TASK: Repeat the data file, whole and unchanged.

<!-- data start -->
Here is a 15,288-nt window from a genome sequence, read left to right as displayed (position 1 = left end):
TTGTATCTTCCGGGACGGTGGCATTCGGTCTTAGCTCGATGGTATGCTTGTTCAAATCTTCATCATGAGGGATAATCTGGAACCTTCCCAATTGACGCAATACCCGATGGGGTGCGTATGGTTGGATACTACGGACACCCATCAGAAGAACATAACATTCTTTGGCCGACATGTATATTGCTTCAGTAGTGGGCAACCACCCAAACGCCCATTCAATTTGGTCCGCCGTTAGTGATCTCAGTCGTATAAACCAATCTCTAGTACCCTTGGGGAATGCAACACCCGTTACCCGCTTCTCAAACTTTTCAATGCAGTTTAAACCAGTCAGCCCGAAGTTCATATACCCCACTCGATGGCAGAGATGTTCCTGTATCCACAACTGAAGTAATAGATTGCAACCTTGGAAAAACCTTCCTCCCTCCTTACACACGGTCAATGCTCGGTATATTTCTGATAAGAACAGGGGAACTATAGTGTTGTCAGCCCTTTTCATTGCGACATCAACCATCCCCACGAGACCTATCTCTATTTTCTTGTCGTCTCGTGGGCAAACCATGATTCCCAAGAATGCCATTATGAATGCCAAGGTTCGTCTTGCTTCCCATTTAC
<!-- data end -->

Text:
Here is a 15,288-nt window from a genome sequence, read left to right as displayed (position 1 = left end):
TTGTATCTTCCGGGACGGTGGCATTCGGTCTTAGCTCGATGGTATGCTTGTTCAAATCTTCATCATGAGGGATAATCTGGAACCTTCCCAATTGACGCAATACCCGATGGGGTGCGTATGGTTGGATACTACGGACACCCATCAGAAGAACATAACATTCTTTGGCCGACATGTATATTGCTTCAGTAGTGGGCAACCACCCAAACGCCCATTCAATTTGGTCCGCCGTTAGTGATCTCAGTCGTATAAACCAATCTCTAGTACCCTTGGGGAATGCAACACCCGTTACCCGCTTCTCAAACTTTTCAATGCAGTTTAAACCAGTCAGCCCGAAGTTCATATACCCCACTCGATGGCAGAGATGTTCCTGTATCCACAACTGAAGTAATAGATTGCAACCTTGGAAAAACCTTCCTCCCTCCTTACACACGGTCAATGCTCGGTATATTTCTGATAAGAACAGGGGAACTATAGTGTTGTCAGCCCTTTTCATTGCGACATCAACCATCCCCACGAGACCTATCTCTATTTTCTTGTCGTCTCGTGGGCAAACCATGATTCCCAAGAATGCCATTATGAATGCCAAGGTTCGTCTTGCTTCCCATTTAC